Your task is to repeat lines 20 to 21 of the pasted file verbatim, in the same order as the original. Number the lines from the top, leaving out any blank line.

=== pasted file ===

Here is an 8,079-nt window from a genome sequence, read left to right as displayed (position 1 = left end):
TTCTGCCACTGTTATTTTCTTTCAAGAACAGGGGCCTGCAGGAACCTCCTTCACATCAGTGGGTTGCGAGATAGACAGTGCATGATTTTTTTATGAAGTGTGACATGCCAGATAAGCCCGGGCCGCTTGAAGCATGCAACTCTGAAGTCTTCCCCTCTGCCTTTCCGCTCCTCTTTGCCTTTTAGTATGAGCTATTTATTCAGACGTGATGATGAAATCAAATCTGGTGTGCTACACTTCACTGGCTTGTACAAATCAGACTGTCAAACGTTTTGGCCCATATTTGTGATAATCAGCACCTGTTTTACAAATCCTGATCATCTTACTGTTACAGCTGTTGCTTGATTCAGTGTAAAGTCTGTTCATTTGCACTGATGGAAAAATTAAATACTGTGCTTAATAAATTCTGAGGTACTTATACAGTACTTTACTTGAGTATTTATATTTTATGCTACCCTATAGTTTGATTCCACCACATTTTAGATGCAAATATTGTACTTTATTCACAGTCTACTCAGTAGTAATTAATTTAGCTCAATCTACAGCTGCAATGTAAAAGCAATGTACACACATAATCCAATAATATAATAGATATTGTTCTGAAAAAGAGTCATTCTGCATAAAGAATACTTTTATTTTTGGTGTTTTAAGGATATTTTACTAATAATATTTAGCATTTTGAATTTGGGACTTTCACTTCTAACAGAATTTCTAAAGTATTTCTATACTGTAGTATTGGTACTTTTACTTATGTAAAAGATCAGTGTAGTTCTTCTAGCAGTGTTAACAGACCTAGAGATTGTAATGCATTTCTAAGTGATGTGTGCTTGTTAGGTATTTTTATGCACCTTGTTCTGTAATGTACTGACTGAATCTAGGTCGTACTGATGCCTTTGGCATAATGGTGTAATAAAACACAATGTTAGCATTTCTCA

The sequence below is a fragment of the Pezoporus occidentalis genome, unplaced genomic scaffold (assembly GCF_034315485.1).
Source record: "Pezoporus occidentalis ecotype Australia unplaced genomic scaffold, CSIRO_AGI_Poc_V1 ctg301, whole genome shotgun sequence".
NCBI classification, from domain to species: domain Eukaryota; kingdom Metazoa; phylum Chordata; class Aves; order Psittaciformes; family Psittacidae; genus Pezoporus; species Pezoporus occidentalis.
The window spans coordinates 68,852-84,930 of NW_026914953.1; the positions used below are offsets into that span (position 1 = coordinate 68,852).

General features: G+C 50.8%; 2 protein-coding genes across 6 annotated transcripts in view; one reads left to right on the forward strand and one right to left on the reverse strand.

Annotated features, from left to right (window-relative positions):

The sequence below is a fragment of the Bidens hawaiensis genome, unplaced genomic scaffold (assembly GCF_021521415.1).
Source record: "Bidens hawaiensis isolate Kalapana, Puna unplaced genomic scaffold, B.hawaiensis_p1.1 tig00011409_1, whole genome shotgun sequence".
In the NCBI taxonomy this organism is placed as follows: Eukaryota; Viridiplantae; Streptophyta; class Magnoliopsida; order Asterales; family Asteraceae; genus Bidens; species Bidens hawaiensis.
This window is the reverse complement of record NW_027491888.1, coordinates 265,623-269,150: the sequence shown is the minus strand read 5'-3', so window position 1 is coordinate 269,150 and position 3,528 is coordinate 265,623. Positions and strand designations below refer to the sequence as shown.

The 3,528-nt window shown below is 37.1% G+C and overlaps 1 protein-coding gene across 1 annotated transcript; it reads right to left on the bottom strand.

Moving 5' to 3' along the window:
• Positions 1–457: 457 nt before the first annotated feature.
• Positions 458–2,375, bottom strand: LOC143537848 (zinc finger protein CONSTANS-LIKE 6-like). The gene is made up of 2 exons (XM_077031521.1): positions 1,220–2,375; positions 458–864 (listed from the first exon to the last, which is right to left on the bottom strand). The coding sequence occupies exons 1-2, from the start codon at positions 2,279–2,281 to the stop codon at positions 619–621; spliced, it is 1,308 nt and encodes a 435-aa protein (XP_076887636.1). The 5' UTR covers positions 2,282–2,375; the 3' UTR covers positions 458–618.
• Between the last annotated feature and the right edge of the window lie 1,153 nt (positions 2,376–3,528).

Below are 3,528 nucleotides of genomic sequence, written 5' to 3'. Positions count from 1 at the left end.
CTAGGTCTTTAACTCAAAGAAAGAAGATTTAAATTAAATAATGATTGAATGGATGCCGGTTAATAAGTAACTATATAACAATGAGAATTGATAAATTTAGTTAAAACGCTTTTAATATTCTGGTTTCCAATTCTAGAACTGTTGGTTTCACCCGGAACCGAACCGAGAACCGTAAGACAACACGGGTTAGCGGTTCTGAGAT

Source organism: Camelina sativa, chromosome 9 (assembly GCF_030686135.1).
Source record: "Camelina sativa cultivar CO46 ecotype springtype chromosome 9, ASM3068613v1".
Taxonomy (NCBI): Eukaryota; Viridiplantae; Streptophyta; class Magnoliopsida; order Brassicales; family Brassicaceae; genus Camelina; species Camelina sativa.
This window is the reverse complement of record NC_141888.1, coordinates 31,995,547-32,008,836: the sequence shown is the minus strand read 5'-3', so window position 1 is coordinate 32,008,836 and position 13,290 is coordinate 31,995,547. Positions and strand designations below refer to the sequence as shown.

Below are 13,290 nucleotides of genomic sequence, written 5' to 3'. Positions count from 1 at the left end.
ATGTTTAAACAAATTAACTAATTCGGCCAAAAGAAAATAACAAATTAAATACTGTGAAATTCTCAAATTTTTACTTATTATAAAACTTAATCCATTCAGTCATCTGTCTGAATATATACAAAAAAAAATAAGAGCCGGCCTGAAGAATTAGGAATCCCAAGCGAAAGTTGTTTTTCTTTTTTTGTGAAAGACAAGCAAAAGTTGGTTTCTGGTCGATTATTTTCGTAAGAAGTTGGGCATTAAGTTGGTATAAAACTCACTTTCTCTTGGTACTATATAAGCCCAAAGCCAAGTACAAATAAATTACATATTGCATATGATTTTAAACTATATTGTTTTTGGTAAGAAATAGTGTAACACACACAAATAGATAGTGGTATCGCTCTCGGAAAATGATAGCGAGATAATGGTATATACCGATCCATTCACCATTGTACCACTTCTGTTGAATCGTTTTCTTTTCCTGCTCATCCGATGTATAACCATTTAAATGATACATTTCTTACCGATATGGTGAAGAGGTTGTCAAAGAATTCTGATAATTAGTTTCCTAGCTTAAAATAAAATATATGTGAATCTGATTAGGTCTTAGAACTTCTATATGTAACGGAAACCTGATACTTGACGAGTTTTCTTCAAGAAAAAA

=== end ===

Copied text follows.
Source organism: Camelina sativa, chromosome 9 (assembly GCF_030686135.1).
Source record: "Camelina sativa cultivar CO46 ecotype springtype chromosome 9, ASM3068613v1".